Environmental & Sustainability

The VSTA Council passed a motion on April 2019 to support the climate strikes.  We encourage all members to read the section on how teachers can support the strikes and be aware that we are liable for our students’ safety as we are “in locus parentis” (in the place of a parent).  Teachers are at risk of consequences if they direct their students to go out and strike.


a. Recognize that climate change:

i. Presents an existential threat, being a “global emergency” according to the 2018 Intergovernmental Panel on Climate Change (IPCC) report

ii. Has already had negative impacts both internationally and in Canada, as evidenced by the breaking of heat records, prolonged and more aggressive forest fire seasons, and increased extreme weather patterns

iii. Is a product of inequality, with 70% of the world’s global emissions caused by 100 of the world’s largest companies

iv. Will have the biggest impact on working-class people and developing countries

v. Requires immediate and wide-reaching action within the next decade to avoid disaster

and therefore:

b. Express our solidarity with climate student strikers fighting for real climate action.


How can teachers support Student Climate Strikes

  1. Consider not scheduling tests on Fridays. Tests are often the biggest barrier to students’ decision to participate in Climate Strikes.
  2. Take opportunities within teaching time to deconstruct civil disobedience.  Consider having conversations regarding civil disobedience, and discuss why civil disobedience can be effective. “An individual who breaks a law that conscience tells him is unjust, and who willingly accepts the penalty of imprisonment in order to arouse the conscience of the community over its injustice, is in reality expressing the highest respect for the law” ― Martin Luther King Jr.
  3. We can also discuss the importance of youth rights without saying “go out and strike” (avoid direct language that instructs students to miss school). Instead, you can use language such as “I support your rights to a healthy future.” Teachers must communicate carefully as our allegiance cannot be perceived as indoctrination or permission to skip school.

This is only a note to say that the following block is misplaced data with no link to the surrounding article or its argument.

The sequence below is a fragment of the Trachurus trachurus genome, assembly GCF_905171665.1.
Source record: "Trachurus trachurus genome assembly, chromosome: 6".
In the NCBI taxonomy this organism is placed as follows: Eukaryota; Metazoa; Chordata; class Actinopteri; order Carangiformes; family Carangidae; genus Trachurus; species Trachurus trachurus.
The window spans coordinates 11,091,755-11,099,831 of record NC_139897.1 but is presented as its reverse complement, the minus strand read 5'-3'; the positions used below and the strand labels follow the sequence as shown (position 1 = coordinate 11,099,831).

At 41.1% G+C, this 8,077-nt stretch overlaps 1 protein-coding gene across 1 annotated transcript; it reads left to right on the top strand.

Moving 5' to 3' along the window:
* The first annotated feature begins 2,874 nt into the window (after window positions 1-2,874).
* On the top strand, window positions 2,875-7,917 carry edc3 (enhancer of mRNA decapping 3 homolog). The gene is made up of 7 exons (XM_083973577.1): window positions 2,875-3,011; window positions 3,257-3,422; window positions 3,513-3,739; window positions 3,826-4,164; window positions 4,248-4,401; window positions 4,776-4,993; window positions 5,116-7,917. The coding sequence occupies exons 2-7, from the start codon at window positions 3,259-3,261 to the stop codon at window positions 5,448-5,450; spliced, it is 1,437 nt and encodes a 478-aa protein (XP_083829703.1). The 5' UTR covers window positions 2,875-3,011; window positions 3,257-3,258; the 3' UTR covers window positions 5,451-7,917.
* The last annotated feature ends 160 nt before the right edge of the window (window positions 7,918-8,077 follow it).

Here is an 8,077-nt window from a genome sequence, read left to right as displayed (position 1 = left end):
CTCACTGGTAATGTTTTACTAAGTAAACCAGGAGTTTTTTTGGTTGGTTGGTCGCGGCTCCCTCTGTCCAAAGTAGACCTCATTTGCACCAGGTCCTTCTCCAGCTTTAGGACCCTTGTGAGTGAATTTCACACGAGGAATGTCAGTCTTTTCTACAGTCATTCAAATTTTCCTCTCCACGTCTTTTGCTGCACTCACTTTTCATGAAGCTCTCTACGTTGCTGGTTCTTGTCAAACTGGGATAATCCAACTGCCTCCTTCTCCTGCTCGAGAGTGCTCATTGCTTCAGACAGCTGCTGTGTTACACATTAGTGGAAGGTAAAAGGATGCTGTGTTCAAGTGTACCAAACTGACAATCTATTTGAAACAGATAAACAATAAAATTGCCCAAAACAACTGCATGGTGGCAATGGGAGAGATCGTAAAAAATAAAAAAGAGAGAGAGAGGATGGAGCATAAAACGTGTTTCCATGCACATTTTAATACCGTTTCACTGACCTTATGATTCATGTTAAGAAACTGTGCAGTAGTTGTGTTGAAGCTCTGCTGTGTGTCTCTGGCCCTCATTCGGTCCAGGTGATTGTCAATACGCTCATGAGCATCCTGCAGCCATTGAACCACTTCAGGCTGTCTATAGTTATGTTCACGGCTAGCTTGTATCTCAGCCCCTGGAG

4. Encourage students to have conversations with adults, especially their parents about their motives to take action. They should be encouraged to seek permission from their parents to participate in Climate Strikes. 
  5. Talk to other adult allies (friends and family) about the strike and encourage them and their children to attend.  The VSTA has reached out to the Vancouver District Labour Council (VDLC) who have also passed motions in support of the Climate Strikes.
  6. If there are curricular and core competency connections that can be made in your class, consider the option of organizing a field trip to attend a climate strike

VSB’s Sustainability Plan

The VSB’s Sustainability Plan “recognises a need for a strong focus on the educational aspects of sustainability – connecting students to the natural world, empowering personal action, and supporting critical thinking in all our learners.”

We invite you to join in the conversations, inspiration, illumination and more en route to developing better learning experiences for our secondary students!

who: notably secondary teachers, and open to all secondary staff (everyone!)
what: a space to connect with each other; channels to share resources (subject area folders too), opportunities and stories, ask questions, offer and look for support 
where: Sustainability (Secondary teachers) Team
when: as soon as you’re ready
why: “Education beats at the heart of sustainability” ~ Andrea Illy > we’re all in this together 
how:  two ways to connect:

     1) request access through this link, Sustainability
     2) click on the “Join or create a Team” space at the bottom, left hand side of your Teams navigation panel and enter the code zjdrykw into the “Join a team with a code” box.